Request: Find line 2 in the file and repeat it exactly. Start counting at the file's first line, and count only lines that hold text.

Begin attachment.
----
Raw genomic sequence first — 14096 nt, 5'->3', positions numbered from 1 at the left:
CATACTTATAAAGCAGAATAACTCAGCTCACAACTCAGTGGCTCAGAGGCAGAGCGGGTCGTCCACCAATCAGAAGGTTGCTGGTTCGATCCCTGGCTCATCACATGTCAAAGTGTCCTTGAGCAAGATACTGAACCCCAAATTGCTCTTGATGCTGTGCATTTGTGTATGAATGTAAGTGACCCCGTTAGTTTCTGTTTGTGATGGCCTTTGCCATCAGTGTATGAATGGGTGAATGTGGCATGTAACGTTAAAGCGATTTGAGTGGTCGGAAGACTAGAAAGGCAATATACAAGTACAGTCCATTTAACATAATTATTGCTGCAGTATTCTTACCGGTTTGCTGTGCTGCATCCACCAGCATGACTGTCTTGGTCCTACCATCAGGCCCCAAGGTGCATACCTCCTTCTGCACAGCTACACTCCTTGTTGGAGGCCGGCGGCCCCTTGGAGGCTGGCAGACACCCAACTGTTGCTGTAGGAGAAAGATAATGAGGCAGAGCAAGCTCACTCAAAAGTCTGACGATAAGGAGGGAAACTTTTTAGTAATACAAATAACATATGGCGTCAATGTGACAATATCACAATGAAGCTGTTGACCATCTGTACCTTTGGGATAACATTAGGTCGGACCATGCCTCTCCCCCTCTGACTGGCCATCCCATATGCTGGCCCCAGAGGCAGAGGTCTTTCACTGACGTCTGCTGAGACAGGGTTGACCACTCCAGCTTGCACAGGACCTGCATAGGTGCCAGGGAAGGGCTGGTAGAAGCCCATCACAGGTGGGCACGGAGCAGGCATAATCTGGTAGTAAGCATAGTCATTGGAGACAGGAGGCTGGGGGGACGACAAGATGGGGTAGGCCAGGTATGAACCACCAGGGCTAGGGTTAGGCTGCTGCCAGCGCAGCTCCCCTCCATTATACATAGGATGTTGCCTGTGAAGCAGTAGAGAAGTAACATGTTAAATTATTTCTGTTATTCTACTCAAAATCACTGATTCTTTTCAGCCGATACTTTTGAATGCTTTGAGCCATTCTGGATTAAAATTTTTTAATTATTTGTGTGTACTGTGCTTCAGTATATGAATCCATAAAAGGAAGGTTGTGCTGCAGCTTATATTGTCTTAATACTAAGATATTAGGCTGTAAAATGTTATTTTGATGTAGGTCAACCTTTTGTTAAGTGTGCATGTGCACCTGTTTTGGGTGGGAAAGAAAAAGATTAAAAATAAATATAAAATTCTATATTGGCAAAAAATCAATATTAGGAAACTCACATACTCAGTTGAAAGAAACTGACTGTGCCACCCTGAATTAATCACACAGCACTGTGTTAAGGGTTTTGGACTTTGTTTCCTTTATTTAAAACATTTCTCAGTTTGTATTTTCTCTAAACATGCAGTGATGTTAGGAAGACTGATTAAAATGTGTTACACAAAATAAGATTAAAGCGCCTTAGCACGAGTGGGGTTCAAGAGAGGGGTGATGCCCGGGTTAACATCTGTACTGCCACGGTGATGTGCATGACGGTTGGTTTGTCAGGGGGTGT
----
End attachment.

CATACTTATAAAGCAGAATAACTCAGCTCACAACTCAGTGGCTCAGAGGCAGAGCGGGTCGTCCACCAATCAGAAGGTTGCTGGTTCGATCCCTGGCTCATCACATGTCAAAGTGTCCTTGAGCAAGATACTGAACCCCAAATTGCTCTTGATGCTGTGCATTTGTGTATGAATGTAAGTGACCCCGTTAGTTTCTGTTTGTGATGGCCTTTGCCATCAGTGTATGAATGGGTGAATGTGGCATGTAACGTTAAAGCGATTTGAGTGGTCGGAAGACTAGAAAGGCAATATACAAGTACAGTCCATTTAACATAATTATTGCTGCAGTATTCTTACCGGTTTGCTGTGCTGCATCCACCAGCATGACTGTCTTGGTCCTACCATCAGGCCCCAAGGTGCATACCTCCTTCTGCACAGCTACACTCCTTGTTGGAGGCCGGCGGCCCCTTGGAGGCTGGCAGACACCCAACTGTTGCTGTAGGAGAAAGATAATGAGGCAGAGCAAGCTCACTCAAAAGTCTGACGATAAGGAGGGAAACTTTTTAGTAATACAAATAACATATGGCGTCAATGTGACAATATCACAATGAAGCTGTTGACCATCTGTACCTTTGGGATAACATTAGGTCGGACCATGCCTCTCCCCCTCTGACTGGCCATCCCATATGCTGGCCCCAGAGGCAGAGGTCTTTCACTGACGTCTGCTGAGACAGGGTTGACCACTCCAGCTTGCACAGGACCTGCATAGGTGCCAGGGAAGGGCTGGTAGAAGCCCATCACAGGTGGGCACGGAGCAGGCATAATCTGGTAGTAAGCATAGTCATTGGAGACAGGAGGCTGGGGGGACGACAAGATGGGGTAGGCCAGGTATGAACCACCAGGGCTAGGGTTAGGCTGCTGCCAGCGCAGCTCCCCTCCATTATACATAGGATGTTGCCTGTGAAGCAGTAGAGAAGTAACATGTTAAATTATTTCTGTTATTCTACTCAAAATCACTGATTCTTTTCAGCCGATACTTTTGAATGCTTTGAGCCATTCTGGATTAAAATTTTTTAATTATTTGTGTGTACTGTGCTTCAGTATATGAATCCATAAAAGGAAGGTTGTGCTGCAGCTTATATTGTCTTAATACTAAGATATTAGGCTGTAAAATGTTATTTTGATGTAGGTCAACCTTTTGTTAAGTGTGCATGTGCACCTGTTTTGGGTGGGAAAGAAAAAGATTAAAAATAAATATAAAATTCTATATTGGCAAAAAATCAATATTAGGAAACTCACATACTCAGTTGAAAGAAACTGACTGTGCCACCCTGAATTAATCACACAGCACTGTGTTAAGGGTTTTGGACTTTGTTTCCTTTATTTAAAACATTTCTCAGTTTGTATTTTCTCTAAACATGCAGTGATGTTAGGAAGACTGATTAAAATGTGTTACACAAAATAAGATTAAAGCGCCTTAGCACGAGTGGGGTTCAAGAGAGGGGTGATGCCCGGGTTAACATCTGTACTGCCACGGTGATGTGCATGACGGTTGGTTTGTCAGGGGGTGT